May 21, 2014 in mikuvan
Ongoing van facility improvements have been happening as the semester has been winding down, now that the 2.00gokart season is over. Strictly speaking, I’m well past the point of needing to do something, but all of those boxes I’ve been getting from Rock Auto over the past few months are starting to be overbearing. I think I have a full roster of parts to replace or fix anything that could potentially wear out or break next – things like a new water pump (like I’m ever going back into that engine), a transmission rebuild kit (it was on sale, OK?!), enough oil filters for the next 100,000 miles, and so on.
I’m doing unnecessary part repairs for two main reasons – first, so that I explore more of the subsystems that might not have been touched since the Bush Administration (no, I mean the first one in 1988), and second because I’m putting off more bodywork. On that front, I’m glad to say that all of my back-alley work has survived the winter.
One of the things that I was going to do immediately last year, but of course dropped because Well It’s Working, is the C-Clamp of Thermostat Flange Retaining:
I noticed this flange had a broken bolt as soon as we dug into the engine bay in the very first van adventure of OPERATION: BAD TIMING. It was the cause of a minor coolant leak. The seller did mention it went through coolant and he just topped off the radiator as needed, so this was probably the root cause. I threw a 2.5″ C-clamp on it just to hold the gasket together and mostly resolved the problem for the next year.
Over many cool-hot cycles, the C-clamp began to creep and every once in a while I’d have to tighten it some more, or there would be small dribbles of coolant the next time I had to bust out Vanpower for backup. As summer approached, I figured I would need the cooling system functioning properly again. I caught a break during winter, where it had enough trouble keeping warm – keeping the heaters on would drop the thermostat needle to near cold after a few minutes in short trip operation.
It was time for the C-clamp to be returned to MITERS.
Step 1: Remove the upper radiator hose and thermostat flange to reveal the seized and broken bolt. Remove gasket in about 100 small pieces, because that’s how servicing this thing just happens: assume every gasket has already disintegrated by the time you lay eyes upon it.
Step 2: Apply heat guns, vise grips, and cheater bars for half an hour and shear the remaining stud off. This thing is in there hardcore.
Step 3: Decide to drill and tap a smaller bolt down the center of the larger one, instead of trying to drill this one totally out.
Step 4: Discover that your drill plus bits are too long to fit in the gap between the engine block’s flange and the radiator.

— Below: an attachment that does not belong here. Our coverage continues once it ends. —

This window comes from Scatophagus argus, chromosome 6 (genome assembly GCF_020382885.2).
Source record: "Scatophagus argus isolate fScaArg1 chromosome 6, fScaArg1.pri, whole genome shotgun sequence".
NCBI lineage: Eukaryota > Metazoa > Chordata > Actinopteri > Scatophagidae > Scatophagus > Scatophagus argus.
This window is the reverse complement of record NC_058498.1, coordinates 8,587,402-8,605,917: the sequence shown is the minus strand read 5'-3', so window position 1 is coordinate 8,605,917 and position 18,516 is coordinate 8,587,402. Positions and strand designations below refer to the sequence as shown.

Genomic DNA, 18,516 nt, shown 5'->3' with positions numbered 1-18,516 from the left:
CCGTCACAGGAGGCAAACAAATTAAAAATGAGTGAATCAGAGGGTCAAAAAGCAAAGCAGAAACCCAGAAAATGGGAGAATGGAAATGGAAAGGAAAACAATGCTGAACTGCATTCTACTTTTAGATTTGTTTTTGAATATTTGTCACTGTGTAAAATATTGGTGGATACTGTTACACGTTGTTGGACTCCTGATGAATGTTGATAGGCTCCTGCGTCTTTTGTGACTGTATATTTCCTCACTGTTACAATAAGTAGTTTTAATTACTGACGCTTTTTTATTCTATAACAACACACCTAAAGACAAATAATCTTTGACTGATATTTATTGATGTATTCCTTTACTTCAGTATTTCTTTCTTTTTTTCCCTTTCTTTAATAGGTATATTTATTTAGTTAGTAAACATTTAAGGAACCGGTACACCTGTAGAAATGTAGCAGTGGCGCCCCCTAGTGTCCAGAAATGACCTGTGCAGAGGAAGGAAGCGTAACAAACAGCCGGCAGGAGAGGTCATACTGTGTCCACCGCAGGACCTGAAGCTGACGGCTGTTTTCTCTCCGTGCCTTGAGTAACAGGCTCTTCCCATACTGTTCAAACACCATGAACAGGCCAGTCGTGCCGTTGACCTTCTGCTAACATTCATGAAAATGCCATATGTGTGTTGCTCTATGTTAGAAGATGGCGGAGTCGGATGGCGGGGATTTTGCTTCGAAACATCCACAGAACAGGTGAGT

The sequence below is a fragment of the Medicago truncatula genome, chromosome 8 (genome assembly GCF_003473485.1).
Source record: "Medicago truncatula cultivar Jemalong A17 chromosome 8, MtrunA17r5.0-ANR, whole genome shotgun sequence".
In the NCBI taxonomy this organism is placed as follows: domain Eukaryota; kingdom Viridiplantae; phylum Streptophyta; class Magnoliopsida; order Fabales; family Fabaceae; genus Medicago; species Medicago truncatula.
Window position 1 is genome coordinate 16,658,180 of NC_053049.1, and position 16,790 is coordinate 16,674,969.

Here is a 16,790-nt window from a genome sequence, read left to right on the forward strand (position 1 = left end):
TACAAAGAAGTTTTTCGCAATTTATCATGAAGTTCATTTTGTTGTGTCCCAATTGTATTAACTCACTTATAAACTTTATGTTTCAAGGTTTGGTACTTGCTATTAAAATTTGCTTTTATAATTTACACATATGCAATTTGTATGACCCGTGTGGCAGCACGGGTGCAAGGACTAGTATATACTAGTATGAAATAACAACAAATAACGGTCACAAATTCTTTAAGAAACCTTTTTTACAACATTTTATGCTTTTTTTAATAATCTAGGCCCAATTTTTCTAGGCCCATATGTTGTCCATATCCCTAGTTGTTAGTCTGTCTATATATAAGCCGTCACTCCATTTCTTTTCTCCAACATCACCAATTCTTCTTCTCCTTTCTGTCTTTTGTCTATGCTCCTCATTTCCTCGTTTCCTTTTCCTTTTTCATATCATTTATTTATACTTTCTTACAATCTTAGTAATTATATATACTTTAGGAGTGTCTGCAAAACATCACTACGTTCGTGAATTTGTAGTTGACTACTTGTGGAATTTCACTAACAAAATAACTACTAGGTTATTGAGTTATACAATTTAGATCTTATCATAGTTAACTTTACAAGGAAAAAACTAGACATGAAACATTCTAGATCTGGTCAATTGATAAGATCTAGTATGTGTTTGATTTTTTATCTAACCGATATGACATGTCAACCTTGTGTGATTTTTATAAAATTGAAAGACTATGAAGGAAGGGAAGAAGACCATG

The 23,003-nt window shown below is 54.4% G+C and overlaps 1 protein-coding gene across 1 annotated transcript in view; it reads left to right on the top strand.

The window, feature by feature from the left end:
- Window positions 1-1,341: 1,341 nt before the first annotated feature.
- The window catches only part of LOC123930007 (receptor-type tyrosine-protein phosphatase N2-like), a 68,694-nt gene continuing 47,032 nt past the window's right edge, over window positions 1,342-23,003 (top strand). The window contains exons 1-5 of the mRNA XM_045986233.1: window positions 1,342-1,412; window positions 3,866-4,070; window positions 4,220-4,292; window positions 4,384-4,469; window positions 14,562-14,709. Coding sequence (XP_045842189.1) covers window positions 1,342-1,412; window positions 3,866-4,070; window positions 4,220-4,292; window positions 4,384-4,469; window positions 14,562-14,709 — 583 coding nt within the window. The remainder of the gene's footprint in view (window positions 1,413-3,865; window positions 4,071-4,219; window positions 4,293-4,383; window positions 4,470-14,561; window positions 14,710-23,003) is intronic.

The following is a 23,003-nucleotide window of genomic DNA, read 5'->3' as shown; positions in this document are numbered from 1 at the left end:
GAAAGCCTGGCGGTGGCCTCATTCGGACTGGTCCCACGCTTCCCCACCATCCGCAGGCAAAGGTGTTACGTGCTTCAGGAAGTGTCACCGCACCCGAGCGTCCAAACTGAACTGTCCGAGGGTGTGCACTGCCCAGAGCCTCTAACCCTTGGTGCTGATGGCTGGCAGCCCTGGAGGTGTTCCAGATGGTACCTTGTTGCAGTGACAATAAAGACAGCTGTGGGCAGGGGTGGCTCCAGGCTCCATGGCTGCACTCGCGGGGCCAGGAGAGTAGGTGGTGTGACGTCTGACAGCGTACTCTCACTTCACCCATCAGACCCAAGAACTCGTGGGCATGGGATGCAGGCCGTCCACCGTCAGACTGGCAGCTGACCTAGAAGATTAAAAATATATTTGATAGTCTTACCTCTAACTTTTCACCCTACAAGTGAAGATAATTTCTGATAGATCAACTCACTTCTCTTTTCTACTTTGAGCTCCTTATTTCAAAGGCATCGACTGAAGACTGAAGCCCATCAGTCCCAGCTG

Step 5: Purposefully break two drill bits to make them short enough to fit. I executed two of my shop’s precious tap drill sizes to make this happen. I’m ready to be tried for war crimes.
But it got the job done. I punched a center mark as accurately as I could, then used the small drill bit to pilot and the large drill bit to break through the bolt. Luckily, the small tap wrench fit in the available space just fine. I threaded this hole in M6 x 1.0. The original bolt was a M8.
Finally, add high-temperature gasketing silicone compound and let it all soak for an hour or two, then tighten down the bolts a little more.
Pitching the system back together! I have yet to find a new droplet spot, so I assume it’s at least asymptotically solved.
Next up, Charles plays with gasoline!
The fuel system is one of the last things I have not looked into, besides the transmission (which I will accept is run by elves and unicorns). I know the condition of the upper half – injectors, filter, and the like, but not the fuel pump. I bought a fuel pump on Rock Auto months ago because I knew it was a part that could potentially wear out, and because it was on sale for $19.99. I figured if nothing else, I would use it as Chibi-Mikuvan’s motor coolant pump.
As Maker Faire Bay Area approached, I was entertaining the idea of driving cross-country to meet up with the west coast crew. Well, wouldn’t it be embarrassing if the fuel pump quit halfway for some reason? At this point, I wasn’t sure of the exact operating mechanics of an automotive fuel pump, just that mine might be as old as I am.
To replace the fuel pump is a procedure which involves dropping the fuel tank from the underbody regions. Reading the service procedure for this was where I first learned that modern fuel pumps reside inside the fuel tank itself. Hmm, for some reason I always thought it slurped the fuel out through a straw or something. This is, again, where I point out that automotive engineering is an entire other world, knowlege-wise, from “mechanical engineering” defined broadly. It’s something which if you don’t pay attention to, you’d never know.
So up on stands we go! Prior to this was when I filmed vansaroundboston: a purposeful 30+ mile drive (that video was 1/3rd of it) to empty the tank to the last gallon. I unloaded this through the fuel tank’s drain plug.